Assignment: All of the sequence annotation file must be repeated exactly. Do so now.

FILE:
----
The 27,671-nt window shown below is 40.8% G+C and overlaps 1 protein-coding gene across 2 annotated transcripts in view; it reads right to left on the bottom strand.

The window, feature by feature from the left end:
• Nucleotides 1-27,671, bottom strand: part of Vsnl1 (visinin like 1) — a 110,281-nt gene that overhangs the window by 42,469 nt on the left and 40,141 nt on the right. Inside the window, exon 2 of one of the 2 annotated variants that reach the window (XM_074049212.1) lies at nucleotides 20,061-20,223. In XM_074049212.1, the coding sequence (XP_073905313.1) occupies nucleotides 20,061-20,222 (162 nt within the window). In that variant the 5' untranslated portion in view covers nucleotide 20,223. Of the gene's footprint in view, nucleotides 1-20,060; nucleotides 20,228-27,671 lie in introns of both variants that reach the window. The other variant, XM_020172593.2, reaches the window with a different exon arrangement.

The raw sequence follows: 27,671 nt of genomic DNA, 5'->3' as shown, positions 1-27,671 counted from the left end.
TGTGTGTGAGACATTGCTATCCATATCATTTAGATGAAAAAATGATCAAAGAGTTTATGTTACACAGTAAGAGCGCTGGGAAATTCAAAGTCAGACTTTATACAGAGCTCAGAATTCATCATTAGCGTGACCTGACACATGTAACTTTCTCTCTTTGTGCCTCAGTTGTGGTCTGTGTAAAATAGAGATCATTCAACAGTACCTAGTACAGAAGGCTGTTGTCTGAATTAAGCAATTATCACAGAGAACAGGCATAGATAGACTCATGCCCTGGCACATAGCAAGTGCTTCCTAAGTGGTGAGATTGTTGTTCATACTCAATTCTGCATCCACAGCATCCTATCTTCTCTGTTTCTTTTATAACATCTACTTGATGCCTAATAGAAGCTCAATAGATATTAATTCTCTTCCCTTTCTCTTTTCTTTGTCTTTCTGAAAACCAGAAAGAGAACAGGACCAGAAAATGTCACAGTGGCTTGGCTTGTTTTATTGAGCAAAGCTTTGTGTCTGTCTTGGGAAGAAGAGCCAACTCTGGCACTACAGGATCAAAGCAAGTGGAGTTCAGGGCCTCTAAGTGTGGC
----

The 27,671-nt window shown below is 40.8% G+C and overlaps 1 protein-coding gene across 2 annotated transcripts in view; it reads right to left on the bottom strand.

The window, feature by feature from the left end:
• Nucleotides 1-27,671, bottom strand: part of Vsnl1 (visinin like 1) — a 110,281-nt gene that overhangs the window by 42,469 nt on the left and 40,141 nt on the right. Inside the window, exon 2 of one of the 2 annotated variants that reach the window (XM_074049212.1) lies at nucleotides 20,061-20,223. In XM_074049212.1, the coding sequence (XP_073905313.1) occupies nucleotides 20,061-20,222 (162 nt within the window). In that variant the 5' untranslated portion in view covers nucleotide 20,223. Of the gene's footprint in view, nucleotides 1-20,060; nucleotides 20,228-27,671 lie in introns of both variants that reach the window. The other variant, XM_020172593.2, reaches the window with a different exon arrangement.

The raw sequence follows: 27,671 nt of genomic DNA, 5'->3' as shown, positions 1-27,671 counted from the left end.
TGTGTGTGAGACATTGCTATCCATATCATTTAGATGAAAAAATGATCAAAGAGTTTATGTTACACAGTAAGAGCGCTGGGAAATTCAAAGTCAGACTTTATACAGAGCTCAGAATTCATCATTAGCGTGACCTGACACATGTAACTTTCTCTCTTTGTGCCTCAGTTGTGGTCTGTGTAAAATAGAGATCATTCAACAGTACCTAGTACAGAAGGCTGTTGTCTGAATTAAGCAATTATCACAGAGAACAGGCATAGATAGACTCATGCCCTGGCACATAGCAAGTGCTTCCTAAGTGGTGAGATTGTTGTTCATACTCAATTCTGCATCCACAGCATCCTATCTTCTCTGTTTCTTTTATAACATCTACTTGATGCCTAATAGAAGCTCAATAGATATTAATTCTCTTCCCTTTCTCTTTTCTTTGTCTTTCTGAAAACCAGAAAGAGAACAGGACCAGAAAATGTCACAGTGGCTTGGCTTGTTTTATTGAGCAAAGCTTTGTGTCTGTCTTGGGAAGAAGAGCCAACTCTGGCACTACAGGATCAAAGCAAGTGGAGTTCAGGGCCTCTAAGTGTGGC